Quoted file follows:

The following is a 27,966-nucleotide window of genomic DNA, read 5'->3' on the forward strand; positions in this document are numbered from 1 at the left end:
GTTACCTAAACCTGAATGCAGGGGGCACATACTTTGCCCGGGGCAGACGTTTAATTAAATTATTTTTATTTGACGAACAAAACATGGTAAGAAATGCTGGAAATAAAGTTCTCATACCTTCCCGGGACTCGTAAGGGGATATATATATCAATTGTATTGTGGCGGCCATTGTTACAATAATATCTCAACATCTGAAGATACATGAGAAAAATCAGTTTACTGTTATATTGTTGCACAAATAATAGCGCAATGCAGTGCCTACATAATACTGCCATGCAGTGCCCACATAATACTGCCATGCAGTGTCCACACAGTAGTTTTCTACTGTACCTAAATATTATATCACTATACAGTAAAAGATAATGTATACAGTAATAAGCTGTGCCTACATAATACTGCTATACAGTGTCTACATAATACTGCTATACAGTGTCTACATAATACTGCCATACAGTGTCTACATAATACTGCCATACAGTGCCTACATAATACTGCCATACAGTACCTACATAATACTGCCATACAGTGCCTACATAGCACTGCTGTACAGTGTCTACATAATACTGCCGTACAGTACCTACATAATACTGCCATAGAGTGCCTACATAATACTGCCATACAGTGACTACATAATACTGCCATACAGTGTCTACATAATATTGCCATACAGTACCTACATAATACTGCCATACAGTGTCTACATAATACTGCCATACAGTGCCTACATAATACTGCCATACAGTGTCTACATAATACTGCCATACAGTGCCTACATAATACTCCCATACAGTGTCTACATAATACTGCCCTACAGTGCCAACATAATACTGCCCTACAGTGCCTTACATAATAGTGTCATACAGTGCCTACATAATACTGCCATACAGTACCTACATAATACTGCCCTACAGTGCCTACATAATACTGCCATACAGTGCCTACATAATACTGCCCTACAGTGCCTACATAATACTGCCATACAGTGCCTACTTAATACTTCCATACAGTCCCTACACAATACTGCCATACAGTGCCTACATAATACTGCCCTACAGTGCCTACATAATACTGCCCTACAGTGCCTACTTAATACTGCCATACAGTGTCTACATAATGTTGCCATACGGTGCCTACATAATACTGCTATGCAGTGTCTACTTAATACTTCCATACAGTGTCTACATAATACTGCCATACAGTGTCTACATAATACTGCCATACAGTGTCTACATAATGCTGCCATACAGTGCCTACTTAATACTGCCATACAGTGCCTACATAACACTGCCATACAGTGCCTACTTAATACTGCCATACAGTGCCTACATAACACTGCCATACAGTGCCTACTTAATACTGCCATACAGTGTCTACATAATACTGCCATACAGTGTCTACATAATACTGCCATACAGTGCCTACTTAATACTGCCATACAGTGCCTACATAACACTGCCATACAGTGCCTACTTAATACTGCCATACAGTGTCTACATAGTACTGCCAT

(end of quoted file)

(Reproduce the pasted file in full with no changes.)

The following is a 27,966-nucleotide window of genomic DNA, read 5'->3' on the forward strand; positions in this document are numbered from 1 at the left end:
GTTACCTAAACCTGAATGCAGGGGGCACATACTTTGCCCGGGGCAGACGTTTAATTAAATTATTTTTATTTGACGAACAAAACATGGTAAGAAATGCTGGAAATAAAGTTCTCATACCTTCCCGGGACTCGTAAGGGGATATATATATCAATTGTATTGTGGCGGCCATTGTTACAATAATATCTCAACATCTGAAGATACATGAGAAAAATCAGTTTACTGTTATATTGTTGCACAAATAATAGCGCAATGCAGTGCCTACATAATACTGCCATGCAGTGCCCACATAATACTGCCATGCAGTGTCCACACAGTAGTTTTCTACTGTACCTAAATATTATATCACTATACAGTAAAAGATAATGTATACAGTAATAAGCTGTGCCTACATAATACTGCTATACAGTGTCTACATAATACTGCTATACAGTGTCTACATAATACTGCCATACAGTGTCTACATAATACTGCCATACAGTGCCTACATAATACTGCCATACAGTACCTACATAATACTGCCATACAGTGCCTACATAGCACTGCTGTACAGTGTCTACATAATACTGCCGTACAGTACCTACATAATACTGCCATAGAGTGCCTACATAATACTGCCATACAGTGACTACATAATACTGCCATACAGTGTCTACATAATATTGCCATACAGTACCTACATAATACTGCCATACAGTGTCTACATAATACTGCCATACAGTGCCTACATAATACTGCCATACAGTGTCTACATAATACTGCCATACAGTGCCTACATAATACTCCCATACAGTGTCTACATAATACTGCCCTACAGTGCCAACATAATACTGCCCTACAGTGCCTTACATAATAGTGTCATACAGTGCCTACATAATACTGCCATACAGTACCTACATAATACTGCCCTACAGTGCCTACATAATACTGCCATACAGTGCCTACATAATACTGCCCTACAGTGCCTACATAATACTGCCATACAGTGCCTACTTAATACTTCCATACAGTCCCTACACAATACTGCCATACAGTGCCTACATAATACTGCCCTACAGTGCCTACATAATACTGCCCTACAGTGCCTACTTAATACTGCCATACAGTGTCTACATAATGTTGCCATACGGTGCCTACATAATACTGCTATGCAGTGTCTACTTAATACTTCCATACAGTGTCTACATAATACTGCCATACAGTGTCTACATAATACTGCCATACAGTGTCTACATAATGCTGCCATACAGTGCCTACTTAATACTGCCATACAGTGCCTACATAACACTGCCATACAGTGCCTACTTAATACTGCCATACAGTGCCTACATAACACTGCCATACAGTGCCTACTTAATACTGCCATACAGTGTCTACATAATACTGCCATACAGTGTCTACATAATACTGCCATACAGTGCCTACTTAATACTGCCATACAGTGCCTACATAACACTGCCATACAGTGCCTACTTAATACTGCCATACAGTGTCTACATAGTACTGCCAT